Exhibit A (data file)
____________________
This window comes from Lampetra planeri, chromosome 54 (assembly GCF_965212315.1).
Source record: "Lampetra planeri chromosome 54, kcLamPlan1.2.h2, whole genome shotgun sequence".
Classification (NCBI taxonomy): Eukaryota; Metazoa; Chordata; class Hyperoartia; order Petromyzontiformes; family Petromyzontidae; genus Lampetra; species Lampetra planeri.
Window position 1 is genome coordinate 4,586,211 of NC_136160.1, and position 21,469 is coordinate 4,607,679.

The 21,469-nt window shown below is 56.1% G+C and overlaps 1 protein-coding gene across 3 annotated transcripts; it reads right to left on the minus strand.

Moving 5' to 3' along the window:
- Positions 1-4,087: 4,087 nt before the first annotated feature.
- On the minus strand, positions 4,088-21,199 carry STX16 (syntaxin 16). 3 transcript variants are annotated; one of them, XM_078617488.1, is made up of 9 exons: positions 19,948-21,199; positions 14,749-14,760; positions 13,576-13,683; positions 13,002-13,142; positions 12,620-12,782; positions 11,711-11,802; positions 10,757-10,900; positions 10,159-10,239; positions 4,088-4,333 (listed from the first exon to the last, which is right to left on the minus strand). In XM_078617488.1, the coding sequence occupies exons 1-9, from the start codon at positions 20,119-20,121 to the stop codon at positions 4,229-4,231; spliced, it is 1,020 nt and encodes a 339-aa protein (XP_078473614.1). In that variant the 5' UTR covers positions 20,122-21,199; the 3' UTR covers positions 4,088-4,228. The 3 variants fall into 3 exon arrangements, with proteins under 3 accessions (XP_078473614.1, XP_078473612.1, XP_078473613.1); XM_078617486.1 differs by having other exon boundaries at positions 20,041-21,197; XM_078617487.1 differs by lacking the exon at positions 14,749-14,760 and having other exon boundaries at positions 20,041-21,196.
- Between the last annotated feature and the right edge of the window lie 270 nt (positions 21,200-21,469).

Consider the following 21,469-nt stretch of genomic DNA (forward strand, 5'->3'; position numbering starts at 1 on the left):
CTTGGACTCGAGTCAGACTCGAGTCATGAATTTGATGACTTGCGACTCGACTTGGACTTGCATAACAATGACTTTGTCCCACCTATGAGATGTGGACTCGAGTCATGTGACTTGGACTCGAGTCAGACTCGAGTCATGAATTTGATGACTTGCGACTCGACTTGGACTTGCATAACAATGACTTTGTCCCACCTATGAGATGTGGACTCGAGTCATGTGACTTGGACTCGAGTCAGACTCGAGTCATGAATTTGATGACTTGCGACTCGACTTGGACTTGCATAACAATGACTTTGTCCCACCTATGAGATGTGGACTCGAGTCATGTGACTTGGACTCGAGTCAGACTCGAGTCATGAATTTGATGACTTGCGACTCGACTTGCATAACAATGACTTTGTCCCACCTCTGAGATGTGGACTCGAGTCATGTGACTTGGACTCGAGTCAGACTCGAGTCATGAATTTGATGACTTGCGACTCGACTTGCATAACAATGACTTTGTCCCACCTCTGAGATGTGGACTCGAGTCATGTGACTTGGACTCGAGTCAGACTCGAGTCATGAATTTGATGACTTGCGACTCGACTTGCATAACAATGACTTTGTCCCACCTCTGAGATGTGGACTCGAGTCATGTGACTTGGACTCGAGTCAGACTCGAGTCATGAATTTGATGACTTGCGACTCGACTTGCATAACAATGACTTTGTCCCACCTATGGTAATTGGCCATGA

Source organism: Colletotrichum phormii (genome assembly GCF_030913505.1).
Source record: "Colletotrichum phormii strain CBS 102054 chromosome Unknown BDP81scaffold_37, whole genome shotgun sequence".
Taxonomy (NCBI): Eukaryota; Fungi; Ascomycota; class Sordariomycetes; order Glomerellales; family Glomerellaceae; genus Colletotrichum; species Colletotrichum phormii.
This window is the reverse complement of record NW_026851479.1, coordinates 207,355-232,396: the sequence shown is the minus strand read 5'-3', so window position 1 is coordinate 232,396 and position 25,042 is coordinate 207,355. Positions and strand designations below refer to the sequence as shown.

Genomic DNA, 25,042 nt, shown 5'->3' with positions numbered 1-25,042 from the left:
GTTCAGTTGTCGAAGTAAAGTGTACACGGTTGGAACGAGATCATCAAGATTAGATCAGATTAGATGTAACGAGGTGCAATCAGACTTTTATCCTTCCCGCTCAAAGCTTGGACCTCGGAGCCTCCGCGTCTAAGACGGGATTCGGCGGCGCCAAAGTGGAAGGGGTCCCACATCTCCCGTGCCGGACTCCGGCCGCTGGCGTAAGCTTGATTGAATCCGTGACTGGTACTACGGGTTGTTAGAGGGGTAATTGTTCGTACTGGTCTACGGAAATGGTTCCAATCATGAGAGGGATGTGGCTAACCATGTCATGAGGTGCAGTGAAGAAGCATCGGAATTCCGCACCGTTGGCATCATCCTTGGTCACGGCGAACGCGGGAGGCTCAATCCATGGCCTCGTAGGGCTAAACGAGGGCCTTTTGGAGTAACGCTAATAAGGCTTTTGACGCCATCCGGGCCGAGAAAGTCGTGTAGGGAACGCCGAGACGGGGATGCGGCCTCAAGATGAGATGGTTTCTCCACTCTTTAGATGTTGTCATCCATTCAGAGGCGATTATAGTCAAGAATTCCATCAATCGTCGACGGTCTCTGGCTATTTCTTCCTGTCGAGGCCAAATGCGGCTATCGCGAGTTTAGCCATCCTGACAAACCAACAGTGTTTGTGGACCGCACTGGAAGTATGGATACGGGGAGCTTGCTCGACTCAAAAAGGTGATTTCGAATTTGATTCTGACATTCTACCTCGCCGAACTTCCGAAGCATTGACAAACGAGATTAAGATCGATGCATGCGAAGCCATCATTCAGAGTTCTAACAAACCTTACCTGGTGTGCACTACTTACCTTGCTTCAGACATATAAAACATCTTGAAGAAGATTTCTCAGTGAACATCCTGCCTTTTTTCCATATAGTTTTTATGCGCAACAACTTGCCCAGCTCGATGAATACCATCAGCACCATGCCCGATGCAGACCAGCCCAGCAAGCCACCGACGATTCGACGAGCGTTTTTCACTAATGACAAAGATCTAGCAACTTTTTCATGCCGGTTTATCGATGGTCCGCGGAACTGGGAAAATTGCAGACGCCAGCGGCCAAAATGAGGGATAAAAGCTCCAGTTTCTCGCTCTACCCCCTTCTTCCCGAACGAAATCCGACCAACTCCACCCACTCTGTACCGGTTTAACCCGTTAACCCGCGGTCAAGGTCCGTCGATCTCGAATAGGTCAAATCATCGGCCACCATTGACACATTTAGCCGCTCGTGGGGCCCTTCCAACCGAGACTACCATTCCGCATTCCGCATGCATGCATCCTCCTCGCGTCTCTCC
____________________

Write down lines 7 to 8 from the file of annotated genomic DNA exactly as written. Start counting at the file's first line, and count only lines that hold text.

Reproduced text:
- Positions 1-4,087: 4,087 nt before the first annotated feature.
- On the minus strand, positions 4,088-21,199 carry STX16 (syntaxin 16). 3 transcript variants are annotated; one of them, XM_078617488.1, is made up of 9 exons: positions 19,948-21,199; positions 14,749-14,760; positions 13,576-13,683; positions 13,002-13,142; positions 12,620-12,782; positions 11,711-11,802; positions 10,757-10,900; positions 10,159-10,239; positions 4,088-4,333 (listed from the first exon to the last, which is right to left on the minus strand). In XM_078617488.1, the coding sequence occupies exons 1-9, from the start codon at positions 20,119-20,121 to the stop codon at positions 4,229-4,231; spliced, it is 1,020 nt and encodes a 339-aa protein (XP_078473614.1). In that variant the 5' UTR covers positions 20,122-21,199; the 3' UTR covers positions 4,088-4,228. The 3 variants fall into 3 exon arrangements, with proteins under 3 accessions (XP_078473614.1, XP_078473612.1, XP_078473613.1); XM_078617486.1 differs by having other exon boundaries at positions 20,041-21,197; XM_078617487.1 differs by lacking the exon at positions 14,749-14,760 and having other exon boundaries at positions 20,041-21,196.